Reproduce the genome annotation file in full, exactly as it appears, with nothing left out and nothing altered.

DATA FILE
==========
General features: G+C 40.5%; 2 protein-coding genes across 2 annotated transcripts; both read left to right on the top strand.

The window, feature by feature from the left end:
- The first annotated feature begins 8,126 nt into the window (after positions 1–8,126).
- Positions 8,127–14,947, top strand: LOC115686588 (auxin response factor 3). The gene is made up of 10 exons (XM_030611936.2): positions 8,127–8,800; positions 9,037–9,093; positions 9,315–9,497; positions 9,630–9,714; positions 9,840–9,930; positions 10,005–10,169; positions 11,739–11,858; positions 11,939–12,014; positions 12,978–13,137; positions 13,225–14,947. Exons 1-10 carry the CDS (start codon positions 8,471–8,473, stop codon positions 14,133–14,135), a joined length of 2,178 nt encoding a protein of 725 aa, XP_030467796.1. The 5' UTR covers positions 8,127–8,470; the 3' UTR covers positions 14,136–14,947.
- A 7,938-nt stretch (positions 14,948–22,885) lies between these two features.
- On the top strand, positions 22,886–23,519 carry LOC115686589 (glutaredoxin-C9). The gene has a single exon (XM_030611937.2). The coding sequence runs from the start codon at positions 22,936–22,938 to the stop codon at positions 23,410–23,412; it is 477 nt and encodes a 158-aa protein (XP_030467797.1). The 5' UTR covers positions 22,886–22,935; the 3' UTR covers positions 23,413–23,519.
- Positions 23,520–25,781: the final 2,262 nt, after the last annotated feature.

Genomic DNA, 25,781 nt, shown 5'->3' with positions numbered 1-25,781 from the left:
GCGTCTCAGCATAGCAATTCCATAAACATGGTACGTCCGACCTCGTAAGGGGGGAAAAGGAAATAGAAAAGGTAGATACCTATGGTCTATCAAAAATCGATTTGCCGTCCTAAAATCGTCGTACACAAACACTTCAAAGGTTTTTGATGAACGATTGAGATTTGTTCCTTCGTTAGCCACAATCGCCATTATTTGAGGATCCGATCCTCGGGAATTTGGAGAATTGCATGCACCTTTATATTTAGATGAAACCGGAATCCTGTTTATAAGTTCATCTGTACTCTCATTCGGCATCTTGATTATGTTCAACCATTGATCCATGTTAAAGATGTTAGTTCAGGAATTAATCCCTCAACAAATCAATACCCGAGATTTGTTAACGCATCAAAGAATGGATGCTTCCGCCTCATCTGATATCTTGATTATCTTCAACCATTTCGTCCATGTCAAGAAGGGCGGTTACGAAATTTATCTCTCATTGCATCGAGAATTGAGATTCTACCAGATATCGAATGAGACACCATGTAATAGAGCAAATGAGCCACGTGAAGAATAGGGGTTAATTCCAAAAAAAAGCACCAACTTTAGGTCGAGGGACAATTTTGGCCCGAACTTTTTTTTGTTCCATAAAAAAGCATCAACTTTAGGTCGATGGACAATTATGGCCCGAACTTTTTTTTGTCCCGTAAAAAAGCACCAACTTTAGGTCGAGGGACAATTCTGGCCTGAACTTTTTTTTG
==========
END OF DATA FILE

General features: G+C 40.5%; 2 protein-coding genes across 2 annotated transcripts; both read left to right on the top strand.

The window, feature by feature from the left end:
- The first annotated feature begins 8,126 nt into the window (after positions 1–8,126).
- Positions 8,127–14,947, top strand: LOC115686588 (auxin response factor 3). The gene is made up of 10 exons (XM_030611936.2): positions 8,127–8,800; positions 9,037–9,093; positions 9,315–9,497; positions 9,630–9,714; positions 9,840–9,930; positions 10,005–10,169; positions 11,739–11,858; positions 11,939–12,014; positions 12,978–13,137; positions 13,225–14,947. Exons 1-10 carry the CDS (start codon positions 8,471–8,473, stop codon positions 14,133–14,135), a joined length of 2,178 nt encoding a protein of 725 aa, XP_030467796.1. The 5' UTR covers positions 8,127–8,470; the 3' UTR covers positions 14,136–14,947.
- A 7,938-nt stretch (positions 14,948–22,885) lies between these two features.
- On the top strand, positions 22,886–23,519 carry LOC115686589 (glutaredoxin-C9). The gene has a single exon (XM_030611937.2). The coding sequence runs from the start codon at positions 22,936–22,938 to the stop codon at positions 23,410–23,412; it is 477 nt and encodes a 158-aa protein (XP_030467797.1). The 5' UTR covers positions 22,886–22,935; the 3' UTR covers positions 23,413–23,519.
- Positions 23,520–25,781: the final 2,262 nt, after the last annotated feature.

Genomic DNA, 25,781 nt, shown 5'->3' with positions numbered 1-25,781 from the left:
GCGTCTCAGCATAGCAATTCCATAAACATGGTACGTCCGACCTCGTAAGGGGGGAAAAGGAAATAGAAAAGGTAGATACCTATGGTCTATCAAAAATCGATTTGCCGTCCTAAAATCGTCGTACACAAACACTTCAAAGGTTTTTGATGAACGATTGAGATTTGTTCCTTCGTTAGCCACAATCGCCATTATTTGAGGATCCGATCCTCGGGAATTTGGAGAATTGCATGCACCTTTATATTTAGATGAAACCGGAATCCTGTTTATAAGTTCATCTGTACTCTCATTCGGCATCTTGATTATGTTCAACCATTGATCCATGTTAAAGATGTTAGTTCAGGAATTAATCCCTCAACAAATCAATACCCGAGATTTGTTAACGCATCAAAGAATGGATGCTTCCGCCTCATCTGATATCTTGATTATCTTCAACCATTTCGTCCATGTCAAGAAGGGCGGTTACGAAATTTATCTCTCATTGCATCGAGAATTGAGATTCTACCAGATATCGAATGAGACACCATGTAATAGAGCAAATGAGCCACGTGAAGAATAGGGGTTAATTCCAAAAAAAAGCACCAACTTTAGGTCGAGGGACAATTTTGGCCCGAACTTTTTTTTGTTCCATAAAAAAGCATCAACTTTAGGTCGATGGACAATTATGGCCCGAACTTTTTTTTGTCCCGTAAAAAAGCACCAACTTTAGGTCGAGGGACAATTCTGGCCTGAACTTTTTTTTG